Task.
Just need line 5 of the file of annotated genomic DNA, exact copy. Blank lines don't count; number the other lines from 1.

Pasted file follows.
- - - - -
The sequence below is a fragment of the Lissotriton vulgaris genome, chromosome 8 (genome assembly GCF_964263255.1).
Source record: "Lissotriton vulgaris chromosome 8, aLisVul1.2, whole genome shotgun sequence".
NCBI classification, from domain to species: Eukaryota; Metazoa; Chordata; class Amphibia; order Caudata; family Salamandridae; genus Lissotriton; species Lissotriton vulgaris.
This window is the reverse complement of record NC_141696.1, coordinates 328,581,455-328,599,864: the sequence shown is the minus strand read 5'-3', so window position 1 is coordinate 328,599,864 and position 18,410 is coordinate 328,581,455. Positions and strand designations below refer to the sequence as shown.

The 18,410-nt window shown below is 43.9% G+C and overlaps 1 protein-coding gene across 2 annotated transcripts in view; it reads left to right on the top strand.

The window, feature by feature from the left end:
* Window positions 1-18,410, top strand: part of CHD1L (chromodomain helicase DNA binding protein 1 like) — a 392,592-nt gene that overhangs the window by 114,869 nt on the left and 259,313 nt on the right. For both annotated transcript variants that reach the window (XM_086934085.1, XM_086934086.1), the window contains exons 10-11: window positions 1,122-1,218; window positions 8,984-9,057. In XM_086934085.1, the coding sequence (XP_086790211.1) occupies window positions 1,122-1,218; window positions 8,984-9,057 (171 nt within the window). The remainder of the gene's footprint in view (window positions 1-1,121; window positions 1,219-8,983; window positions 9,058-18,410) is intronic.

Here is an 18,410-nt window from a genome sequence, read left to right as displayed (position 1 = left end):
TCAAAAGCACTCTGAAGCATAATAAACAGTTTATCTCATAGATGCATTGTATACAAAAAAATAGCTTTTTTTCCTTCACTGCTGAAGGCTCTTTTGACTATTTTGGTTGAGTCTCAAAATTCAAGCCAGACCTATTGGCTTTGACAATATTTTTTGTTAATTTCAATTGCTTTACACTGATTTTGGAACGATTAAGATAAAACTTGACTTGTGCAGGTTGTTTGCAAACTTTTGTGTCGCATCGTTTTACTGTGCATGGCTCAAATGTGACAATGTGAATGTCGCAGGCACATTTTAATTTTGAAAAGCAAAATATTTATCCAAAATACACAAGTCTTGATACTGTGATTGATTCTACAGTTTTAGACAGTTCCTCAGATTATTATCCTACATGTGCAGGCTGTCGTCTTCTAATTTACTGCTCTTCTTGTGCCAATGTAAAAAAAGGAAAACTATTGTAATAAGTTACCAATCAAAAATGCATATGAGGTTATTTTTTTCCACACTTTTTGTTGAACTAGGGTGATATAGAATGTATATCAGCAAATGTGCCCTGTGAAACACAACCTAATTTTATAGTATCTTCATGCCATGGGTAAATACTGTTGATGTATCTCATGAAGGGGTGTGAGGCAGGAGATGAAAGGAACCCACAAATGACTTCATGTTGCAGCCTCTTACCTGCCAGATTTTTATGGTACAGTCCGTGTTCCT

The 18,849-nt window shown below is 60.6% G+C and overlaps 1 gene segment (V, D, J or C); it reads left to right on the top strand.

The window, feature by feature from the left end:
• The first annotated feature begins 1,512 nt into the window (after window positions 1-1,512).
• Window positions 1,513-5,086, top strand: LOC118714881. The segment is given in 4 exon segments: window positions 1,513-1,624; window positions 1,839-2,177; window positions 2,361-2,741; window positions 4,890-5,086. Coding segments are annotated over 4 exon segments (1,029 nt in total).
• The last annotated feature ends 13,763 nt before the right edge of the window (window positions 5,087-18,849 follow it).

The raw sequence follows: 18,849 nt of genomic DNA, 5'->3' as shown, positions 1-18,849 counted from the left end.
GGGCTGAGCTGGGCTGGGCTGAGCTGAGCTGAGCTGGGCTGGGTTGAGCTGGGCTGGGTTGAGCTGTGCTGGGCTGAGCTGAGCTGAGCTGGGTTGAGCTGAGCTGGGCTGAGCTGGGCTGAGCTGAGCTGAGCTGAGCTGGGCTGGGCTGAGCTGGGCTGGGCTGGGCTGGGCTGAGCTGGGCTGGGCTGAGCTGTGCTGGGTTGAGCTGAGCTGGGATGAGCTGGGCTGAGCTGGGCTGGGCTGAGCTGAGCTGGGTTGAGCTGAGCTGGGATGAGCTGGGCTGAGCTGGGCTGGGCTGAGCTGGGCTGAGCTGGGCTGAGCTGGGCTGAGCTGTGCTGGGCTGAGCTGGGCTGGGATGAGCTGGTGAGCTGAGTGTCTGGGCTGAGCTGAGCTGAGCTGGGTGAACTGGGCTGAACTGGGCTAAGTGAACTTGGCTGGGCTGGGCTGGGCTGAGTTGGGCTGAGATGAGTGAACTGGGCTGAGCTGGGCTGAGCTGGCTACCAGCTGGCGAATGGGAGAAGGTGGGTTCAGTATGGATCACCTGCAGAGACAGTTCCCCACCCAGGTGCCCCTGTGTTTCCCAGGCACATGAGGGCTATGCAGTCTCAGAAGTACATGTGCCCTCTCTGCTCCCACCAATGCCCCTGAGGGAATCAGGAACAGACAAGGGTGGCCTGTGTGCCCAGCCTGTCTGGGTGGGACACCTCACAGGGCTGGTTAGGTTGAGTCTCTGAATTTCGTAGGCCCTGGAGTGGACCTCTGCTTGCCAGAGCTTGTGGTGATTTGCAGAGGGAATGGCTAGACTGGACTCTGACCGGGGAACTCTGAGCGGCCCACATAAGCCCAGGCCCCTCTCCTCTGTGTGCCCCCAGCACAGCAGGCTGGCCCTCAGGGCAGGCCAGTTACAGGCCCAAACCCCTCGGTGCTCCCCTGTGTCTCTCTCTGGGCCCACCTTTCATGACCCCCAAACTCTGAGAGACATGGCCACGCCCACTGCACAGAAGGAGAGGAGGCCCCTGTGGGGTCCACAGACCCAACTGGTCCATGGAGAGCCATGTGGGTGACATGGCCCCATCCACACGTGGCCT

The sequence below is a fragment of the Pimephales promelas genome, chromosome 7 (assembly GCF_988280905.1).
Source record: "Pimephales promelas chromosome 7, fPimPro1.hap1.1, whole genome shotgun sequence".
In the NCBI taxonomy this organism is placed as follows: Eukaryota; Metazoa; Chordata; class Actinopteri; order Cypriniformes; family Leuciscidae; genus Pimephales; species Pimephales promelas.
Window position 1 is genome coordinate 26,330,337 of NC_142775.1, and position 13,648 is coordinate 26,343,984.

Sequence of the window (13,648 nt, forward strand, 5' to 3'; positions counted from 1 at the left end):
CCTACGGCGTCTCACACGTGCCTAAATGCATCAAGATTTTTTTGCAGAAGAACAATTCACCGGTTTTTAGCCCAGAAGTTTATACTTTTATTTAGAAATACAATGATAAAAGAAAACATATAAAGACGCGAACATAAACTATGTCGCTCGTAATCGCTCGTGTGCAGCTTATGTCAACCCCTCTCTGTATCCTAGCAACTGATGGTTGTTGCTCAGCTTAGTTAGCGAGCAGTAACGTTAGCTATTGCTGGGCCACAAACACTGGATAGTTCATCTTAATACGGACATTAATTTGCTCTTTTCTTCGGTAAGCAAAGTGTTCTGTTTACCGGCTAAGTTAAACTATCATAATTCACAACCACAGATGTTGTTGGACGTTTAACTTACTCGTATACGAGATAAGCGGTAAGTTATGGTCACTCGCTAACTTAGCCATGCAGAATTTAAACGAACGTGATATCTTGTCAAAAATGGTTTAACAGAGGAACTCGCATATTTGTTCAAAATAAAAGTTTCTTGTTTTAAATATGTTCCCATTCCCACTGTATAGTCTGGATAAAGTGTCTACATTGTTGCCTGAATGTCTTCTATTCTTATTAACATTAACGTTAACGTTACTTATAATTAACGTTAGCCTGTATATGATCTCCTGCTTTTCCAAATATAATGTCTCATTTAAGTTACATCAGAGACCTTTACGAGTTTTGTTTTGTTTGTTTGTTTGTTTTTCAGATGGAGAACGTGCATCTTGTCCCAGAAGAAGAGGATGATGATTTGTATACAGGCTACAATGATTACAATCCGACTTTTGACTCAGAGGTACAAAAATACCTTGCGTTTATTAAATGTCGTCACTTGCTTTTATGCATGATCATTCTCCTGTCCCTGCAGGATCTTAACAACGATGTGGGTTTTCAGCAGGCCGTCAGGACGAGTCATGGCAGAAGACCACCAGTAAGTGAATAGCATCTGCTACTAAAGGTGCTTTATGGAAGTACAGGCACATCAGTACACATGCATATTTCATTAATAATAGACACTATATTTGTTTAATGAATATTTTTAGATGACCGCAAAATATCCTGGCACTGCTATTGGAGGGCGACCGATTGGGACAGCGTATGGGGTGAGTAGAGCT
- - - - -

The 18,410-nt window shown below is 43.9% G+C and overlaps 1 protein-coding gene across 2 annotated transcripts in view; it reads left to right on the top strand.